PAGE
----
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Hodgkin and Huxley (1952), Membrane Current in the Giant Squid Axon

September 2006, model of the month by Melanie I. Stefan
Original model: BIOMD0000000020

The mechanisms and rules that govern nervous impulses have been the focus of research and speculation throughout the centuries [1]. In the 1930, Alan Hodgkin and Andrew Huxley started a series of experiments and modelling to elucidate the flow of electric current through an axonal membrane. This lead to the formulation of the Hodgkin-Huxley model in 1952 [2], which has had a lasting influence on our understanding of neuronal function. Both were awarded the Nobel Prize in Physiology or Medicine in 1963.

Hodgkin and Huxley chose the giant squid axon as a model system for their experiments, since it is unusually large (around 0.5 mm in diameter) and therefore quite suitable for electrophysiological experiments [1]. In particular, it was possible to insert a micropipette into the axon and perform voltage-clamp experiments, a technique that had been devised in the 1930s by Cole and Curtis [3]. The experiments were combined with detailed quantitative modelling, which involved a considerable amount of work: Since the university computer in Cambridge was on a six-month downtime in 1951, the calculations were performed on a hand-operated machine [4]. The outcome was a sound mathematical description of the system's behaviour, now known as the Hodgkin-Huxley equations [2].

The membrane as an electrical circuit

Figure 1: The membrane as an electrical circuit (from [2])

In the Hodgkin-Huxley model, the membrane can be represented as an electrical circuit, as shown in figure 1. Ionic current through the membrane can be divided into three components: potassium current (IK), sodium current (INa), and a small leakage current (Il) caused by other ions [2]. Each component can be expressed in terms of the cell's resting potential (E), the respective equilibrium potential for each component (EK, ENa, and El), constants reflecting the conductance of each component (GK, GNa, and Gl) and additional variables representing the activation of potassium transport (n), or the activation (m) or non-inhibition (h) of sodium transport. The equation for the total ionic current thus reads:

I = GKn4(E-EK) + GNam3h(E-ENa) + Gl(E-El)

The model thus related changes in membrane potentials to conductance changes. It proved to be very powerful in describing, amongst other things, the form and amplitude of propagated action potentials, the total inward movement of sodium ions and the total outward movement of potassium ions associated with an impulse, the threshold and response during the refractory period following an axion potential and the form of subthreshold responses [2].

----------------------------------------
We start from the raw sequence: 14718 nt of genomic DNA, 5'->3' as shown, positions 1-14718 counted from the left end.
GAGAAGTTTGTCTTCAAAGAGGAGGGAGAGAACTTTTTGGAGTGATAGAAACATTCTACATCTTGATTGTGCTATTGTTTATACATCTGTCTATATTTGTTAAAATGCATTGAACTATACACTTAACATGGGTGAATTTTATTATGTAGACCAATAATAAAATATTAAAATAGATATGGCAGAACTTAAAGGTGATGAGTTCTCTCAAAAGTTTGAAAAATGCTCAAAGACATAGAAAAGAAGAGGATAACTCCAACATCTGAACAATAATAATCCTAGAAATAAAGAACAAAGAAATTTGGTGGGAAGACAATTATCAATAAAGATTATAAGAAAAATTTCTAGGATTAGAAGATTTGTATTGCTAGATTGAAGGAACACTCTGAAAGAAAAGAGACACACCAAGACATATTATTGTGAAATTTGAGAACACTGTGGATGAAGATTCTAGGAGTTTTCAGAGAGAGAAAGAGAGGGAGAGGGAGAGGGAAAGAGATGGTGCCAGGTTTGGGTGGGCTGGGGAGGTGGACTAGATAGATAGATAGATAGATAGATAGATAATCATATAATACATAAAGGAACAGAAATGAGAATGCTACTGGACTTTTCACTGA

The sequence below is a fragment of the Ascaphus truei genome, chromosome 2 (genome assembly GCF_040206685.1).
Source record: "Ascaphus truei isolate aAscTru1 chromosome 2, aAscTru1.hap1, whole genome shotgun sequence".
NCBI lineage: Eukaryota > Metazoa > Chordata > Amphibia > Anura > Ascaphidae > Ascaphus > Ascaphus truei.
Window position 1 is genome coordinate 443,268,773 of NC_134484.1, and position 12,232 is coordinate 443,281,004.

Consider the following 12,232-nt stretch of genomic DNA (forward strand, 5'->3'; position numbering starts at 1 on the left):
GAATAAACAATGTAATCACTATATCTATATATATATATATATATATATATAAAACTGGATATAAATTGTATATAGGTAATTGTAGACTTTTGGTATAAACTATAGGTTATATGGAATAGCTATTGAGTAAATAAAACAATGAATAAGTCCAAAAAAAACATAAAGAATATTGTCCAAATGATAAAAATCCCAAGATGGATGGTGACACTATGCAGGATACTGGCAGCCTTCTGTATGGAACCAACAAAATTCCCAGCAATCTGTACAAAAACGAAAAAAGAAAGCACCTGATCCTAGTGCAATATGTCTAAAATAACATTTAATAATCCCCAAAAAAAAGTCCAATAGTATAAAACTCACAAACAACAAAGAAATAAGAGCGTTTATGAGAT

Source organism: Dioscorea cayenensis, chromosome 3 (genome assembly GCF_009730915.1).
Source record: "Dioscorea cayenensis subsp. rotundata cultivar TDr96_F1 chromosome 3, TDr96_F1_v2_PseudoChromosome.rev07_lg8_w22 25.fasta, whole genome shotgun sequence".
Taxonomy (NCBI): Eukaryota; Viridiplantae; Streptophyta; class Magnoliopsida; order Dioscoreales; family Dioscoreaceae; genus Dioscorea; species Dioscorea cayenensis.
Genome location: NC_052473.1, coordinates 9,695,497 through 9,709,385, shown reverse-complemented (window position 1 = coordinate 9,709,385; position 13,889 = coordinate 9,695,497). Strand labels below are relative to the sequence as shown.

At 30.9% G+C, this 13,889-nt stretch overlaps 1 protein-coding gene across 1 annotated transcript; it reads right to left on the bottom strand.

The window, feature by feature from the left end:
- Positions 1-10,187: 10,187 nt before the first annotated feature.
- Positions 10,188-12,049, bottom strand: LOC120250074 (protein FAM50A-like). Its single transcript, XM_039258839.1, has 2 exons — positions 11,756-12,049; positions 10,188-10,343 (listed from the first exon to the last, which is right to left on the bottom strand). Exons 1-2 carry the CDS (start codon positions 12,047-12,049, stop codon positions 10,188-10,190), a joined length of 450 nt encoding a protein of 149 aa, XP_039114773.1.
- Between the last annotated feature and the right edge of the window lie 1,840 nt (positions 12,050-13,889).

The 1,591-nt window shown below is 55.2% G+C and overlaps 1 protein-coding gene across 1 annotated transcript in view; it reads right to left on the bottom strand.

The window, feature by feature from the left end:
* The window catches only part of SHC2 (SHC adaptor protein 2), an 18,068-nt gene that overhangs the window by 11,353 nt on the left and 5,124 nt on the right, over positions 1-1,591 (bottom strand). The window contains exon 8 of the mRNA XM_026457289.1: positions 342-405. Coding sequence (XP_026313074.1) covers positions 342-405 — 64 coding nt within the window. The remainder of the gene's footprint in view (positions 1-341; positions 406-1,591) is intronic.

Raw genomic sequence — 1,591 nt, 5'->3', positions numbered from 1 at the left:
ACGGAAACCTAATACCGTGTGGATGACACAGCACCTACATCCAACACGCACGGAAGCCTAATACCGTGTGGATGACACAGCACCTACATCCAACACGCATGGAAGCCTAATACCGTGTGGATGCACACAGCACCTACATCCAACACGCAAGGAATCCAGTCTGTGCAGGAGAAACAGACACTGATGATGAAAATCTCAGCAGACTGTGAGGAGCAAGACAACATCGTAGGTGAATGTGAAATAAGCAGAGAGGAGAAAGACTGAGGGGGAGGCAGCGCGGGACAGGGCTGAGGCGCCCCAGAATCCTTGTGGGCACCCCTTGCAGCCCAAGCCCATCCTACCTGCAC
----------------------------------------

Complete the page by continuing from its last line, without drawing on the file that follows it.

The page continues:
An example for the fit between calculated and observed action potentials is shown in figure 2: The above graph shows the results of calculations according to the Hodgkin-Huxley model; the graph below shows the experimental tracing of an action potential. But the model did not only accurately describe experimental phenomena, but went much further. As Claude Meunier and Idal Segev put it, "equations always contain much more than it first seems" [5]. Although Hodgkin and Huxley did not draw this conclusion initially, their model eventually led to the hypothesis of ion channels [6].

Theoretical and experimental action potential

Figure 2: Theoretical and experimental action potential (from [2])

Bibliographic References

  1. L. R. Squire, F. E. Bloom, S. K. McConnell, J. L. Roberts, N. C. Spitzer, and M. J. Zigmond, editors. Fundamental Neuroscience. Academic Press, 2 edition, 2003.
  2. A. L. Hodgkin and A. F. Huxley. A quantitative description of membrane current and its application to conduction and excitation in nerve. J Physiol, 117(4):500-544, Aug 1952. [PubMed]
  3. K. S. Cole and H. J. Curtis. Electric impedance of the squid giant axon during activity. The Journal of General Physiology, 22:649-670, 1939.
  4. A. L. Hodgkin. Chance and design in electrophysiology: an informal account of certain experiments on nerve carried out between 1934 and 1952. J Physiol, 263(1):1-21, Dec 1976. [PubMed]
  5. C. Meunier and I. Segev. Playing the devil's advocate: is the Hodgkin-Huxley model useful? Trends Neurosci, 25(11):558-563, Nov 2002. [PubMed]
  6. A. Huxley. From overshoot to voltage clamp. Trends Neurosci, 25(11): 553-558, Nov 2002. [PubMed]